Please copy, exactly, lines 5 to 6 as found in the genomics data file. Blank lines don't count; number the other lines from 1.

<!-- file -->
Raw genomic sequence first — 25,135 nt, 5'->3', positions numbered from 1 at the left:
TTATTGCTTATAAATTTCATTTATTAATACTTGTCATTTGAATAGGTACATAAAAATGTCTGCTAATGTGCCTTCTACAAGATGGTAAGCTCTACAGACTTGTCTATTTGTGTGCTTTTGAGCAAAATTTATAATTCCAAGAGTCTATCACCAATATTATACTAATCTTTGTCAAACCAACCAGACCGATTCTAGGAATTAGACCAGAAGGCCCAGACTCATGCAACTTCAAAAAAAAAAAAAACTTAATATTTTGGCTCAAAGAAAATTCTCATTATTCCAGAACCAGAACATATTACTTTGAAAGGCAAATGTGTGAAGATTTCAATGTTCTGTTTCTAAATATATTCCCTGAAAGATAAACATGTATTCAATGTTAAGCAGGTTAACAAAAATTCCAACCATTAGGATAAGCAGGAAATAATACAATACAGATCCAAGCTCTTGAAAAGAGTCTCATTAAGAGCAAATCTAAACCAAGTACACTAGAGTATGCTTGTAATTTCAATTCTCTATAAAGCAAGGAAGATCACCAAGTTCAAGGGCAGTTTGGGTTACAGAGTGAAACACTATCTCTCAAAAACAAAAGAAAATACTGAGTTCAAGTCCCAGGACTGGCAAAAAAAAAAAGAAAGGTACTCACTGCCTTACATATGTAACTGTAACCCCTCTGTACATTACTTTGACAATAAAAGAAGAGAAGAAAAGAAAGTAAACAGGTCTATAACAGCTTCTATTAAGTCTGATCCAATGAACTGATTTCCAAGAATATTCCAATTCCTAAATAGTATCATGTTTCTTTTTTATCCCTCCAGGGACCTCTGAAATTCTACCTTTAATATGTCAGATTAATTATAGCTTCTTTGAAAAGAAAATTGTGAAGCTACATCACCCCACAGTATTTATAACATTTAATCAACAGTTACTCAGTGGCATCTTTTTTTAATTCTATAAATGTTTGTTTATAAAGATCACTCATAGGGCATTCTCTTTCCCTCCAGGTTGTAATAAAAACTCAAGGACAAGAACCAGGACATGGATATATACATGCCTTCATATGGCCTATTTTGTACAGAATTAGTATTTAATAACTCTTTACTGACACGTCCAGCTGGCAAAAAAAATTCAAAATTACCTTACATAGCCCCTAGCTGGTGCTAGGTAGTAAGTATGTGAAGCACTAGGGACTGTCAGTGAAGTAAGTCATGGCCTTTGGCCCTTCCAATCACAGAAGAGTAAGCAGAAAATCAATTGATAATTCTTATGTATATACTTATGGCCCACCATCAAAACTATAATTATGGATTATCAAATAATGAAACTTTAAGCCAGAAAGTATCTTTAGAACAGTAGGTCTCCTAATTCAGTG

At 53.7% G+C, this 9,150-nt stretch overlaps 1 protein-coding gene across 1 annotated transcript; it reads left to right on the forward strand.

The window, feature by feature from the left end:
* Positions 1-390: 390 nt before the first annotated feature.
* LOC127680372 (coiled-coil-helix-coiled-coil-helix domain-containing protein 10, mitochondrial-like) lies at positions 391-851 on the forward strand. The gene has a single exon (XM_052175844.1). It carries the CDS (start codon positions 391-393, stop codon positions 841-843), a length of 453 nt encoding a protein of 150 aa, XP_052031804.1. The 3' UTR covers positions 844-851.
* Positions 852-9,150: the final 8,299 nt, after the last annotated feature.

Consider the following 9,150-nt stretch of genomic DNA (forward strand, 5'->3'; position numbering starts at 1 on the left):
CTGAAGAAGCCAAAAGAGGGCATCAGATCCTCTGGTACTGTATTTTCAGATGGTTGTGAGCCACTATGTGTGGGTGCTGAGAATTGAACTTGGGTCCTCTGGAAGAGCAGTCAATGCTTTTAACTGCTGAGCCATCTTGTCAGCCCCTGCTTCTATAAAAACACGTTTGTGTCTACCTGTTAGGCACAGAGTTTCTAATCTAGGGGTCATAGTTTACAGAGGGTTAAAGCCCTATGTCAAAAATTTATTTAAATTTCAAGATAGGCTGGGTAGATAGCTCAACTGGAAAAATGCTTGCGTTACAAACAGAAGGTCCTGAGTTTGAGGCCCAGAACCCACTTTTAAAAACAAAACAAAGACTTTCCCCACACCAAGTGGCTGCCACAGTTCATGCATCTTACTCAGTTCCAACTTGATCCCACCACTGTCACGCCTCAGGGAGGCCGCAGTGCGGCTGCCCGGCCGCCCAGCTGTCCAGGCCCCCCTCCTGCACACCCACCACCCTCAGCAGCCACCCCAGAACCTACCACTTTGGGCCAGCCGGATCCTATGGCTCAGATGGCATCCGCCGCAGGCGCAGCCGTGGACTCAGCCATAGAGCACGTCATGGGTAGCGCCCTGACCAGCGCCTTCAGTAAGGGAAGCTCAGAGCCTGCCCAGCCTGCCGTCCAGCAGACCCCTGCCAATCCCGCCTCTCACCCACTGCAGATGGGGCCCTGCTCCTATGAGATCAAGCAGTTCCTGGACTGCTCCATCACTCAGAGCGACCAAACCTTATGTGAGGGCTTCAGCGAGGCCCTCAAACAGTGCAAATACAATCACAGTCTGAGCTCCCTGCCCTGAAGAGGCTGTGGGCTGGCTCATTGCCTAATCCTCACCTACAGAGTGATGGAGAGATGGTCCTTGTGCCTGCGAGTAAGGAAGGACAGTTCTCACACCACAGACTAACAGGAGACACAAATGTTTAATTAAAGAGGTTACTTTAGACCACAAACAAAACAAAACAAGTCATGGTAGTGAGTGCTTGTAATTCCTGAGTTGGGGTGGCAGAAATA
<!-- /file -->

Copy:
* Positions 1-390: 390 nt before the first annotated feature.
* LOC127680372 (coiled-coil-helix-coiled-coil-helix domain-containing protein 10, mitochondrial-like) lies at positions 391-851 on the forward strand. The gene has a single exon (XM_052175844.1). It carries the CDS (start codon positions 391-393, stop codon positions 841-843), a length of 453 nt encoding a protein of 150 aa, XP_052031804.1. The 3' UTR covers positions 844-851.